10.Irradiate at maximum setting until boiling (about 5 min).
11.As soon as boiling is attained, adjust the power setting so that the solution simmers. Simmer for a further 10 min.
12.Turn off power. Allow the tissue sections to remain in the hot buffer for another 25 min.
13.Remove sections. Block in 3% non-immune horse serum for 20 min before incubating with the primary antibody. Immunostain with a standard immunoenzyme technique.

The duration of heating depends on the fixation of the tissue sections. Over fixed tissues will require longer periods of heating, whereas inadequately fixed tissue sections will detach from the slides. Appropriate adjustments will be necessary to optimize this step. Immunoreactivity of some antigens can be further enhanced when HIER is performed in special commercial retrieval solutions (Leong et al, 1996) or by variation of the pH of the retrieval solution (Shi et al, 1995) and these will require evaluation especially when detecting antigens of low immunoreactivity.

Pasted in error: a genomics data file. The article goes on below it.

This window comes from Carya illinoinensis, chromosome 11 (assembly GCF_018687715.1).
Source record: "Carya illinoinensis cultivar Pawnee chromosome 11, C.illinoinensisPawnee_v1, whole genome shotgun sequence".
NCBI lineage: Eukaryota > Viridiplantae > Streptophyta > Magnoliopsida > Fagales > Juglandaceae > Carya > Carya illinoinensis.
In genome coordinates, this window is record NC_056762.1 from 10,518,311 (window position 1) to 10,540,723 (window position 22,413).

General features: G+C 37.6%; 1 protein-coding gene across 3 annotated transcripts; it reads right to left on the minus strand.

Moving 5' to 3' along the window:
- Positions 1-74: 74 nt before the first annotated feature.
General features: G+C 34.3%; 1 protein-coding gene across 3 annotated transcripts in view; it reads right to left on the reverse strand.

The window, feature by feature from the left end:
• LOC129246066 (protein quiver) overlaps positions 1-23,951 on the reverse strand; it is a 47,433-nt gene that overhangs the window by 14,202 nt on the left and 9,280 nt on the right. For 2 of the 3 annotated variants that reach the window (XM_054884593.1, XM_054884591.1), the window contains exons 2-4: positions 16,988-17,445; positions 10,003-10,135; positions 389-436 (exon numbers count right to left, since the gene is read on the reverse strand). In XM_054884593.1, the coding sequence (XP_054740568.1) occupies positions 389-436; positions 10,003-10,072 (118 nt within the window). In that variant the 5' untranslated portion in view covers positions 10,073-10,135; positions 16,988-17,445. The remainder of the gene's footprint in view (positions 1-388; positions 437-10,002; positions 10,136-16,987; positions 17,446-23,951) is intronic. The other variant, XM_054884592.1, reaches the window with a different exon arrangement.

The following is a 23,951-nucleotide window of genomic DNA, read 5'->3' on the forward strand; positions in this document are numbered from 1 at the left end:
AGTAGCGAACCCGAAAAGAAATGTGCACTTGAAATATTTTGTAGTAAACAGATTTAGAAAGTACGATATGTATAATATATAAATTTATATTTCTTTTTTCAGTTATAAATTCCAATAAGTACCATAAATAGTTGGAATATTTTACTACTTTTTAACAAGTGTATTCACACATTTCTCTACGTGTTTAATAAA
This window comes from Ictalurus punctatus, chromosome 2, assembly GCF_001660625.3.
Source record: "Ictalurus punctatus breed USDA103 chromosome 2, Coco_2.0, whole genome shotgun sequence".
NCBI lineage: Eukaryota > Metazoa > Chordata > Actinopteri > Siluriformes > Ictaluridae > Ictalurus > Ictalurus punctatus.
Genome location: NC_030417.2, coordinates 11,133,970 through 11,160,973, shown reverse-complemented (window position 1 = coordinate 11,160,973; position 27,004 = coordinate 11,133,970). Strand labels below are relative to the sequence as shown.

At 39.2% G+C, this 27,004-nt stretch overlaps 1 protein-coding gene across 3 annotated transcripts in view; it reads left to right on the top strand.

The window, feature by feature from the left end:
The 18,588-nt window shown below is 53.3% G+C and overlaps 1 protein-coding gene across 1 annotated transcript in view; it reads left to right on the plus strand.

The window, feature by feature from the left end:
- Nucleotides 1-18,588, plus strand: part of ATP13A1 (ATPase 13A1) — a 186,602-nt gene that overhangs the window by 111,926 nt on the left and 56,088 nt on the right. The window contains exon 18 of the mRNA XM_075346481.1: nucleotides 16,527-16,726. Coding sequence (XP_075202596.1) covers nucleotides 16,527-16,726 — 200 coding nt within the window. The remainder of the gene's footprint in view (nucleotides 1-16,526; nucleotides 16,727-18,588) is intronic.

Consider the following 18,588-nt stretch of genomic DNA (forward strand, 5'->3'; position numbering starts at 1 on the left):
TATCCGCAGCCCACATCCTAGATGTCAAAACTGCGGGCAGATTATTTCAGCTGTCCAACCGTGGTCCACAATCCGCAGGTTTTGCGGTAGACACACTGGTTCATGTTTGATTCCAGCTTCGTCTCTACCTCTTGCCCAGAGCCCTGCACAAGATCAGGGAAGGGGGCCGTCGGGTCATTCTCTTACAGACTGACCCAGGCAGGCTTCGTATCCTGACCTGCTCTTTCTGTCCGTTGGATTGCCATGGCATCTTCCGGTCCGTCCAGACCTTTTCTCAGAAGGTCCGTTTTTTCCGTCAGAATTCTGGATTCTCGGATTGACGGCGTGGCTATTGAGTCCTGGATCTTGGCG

Proteolytic digestion may enhance the immunoreactivity of some tissue antigens. The optimal stage at which to apply proteolytic enzymes will vary according to the antigen of interest; for example, with E-cadherin, proteolytic digestion is best performed before HIER, whereas for collagen type IV, laminin and cytokeratins, proteolytic digestion is optimally performed after HIER and just before incubation with the primary antibody. As with the duration of heating, the type, concentration of enzyme and duration of digestion will require optimization to suit the antigen of interest as well as the fixation of the tissue.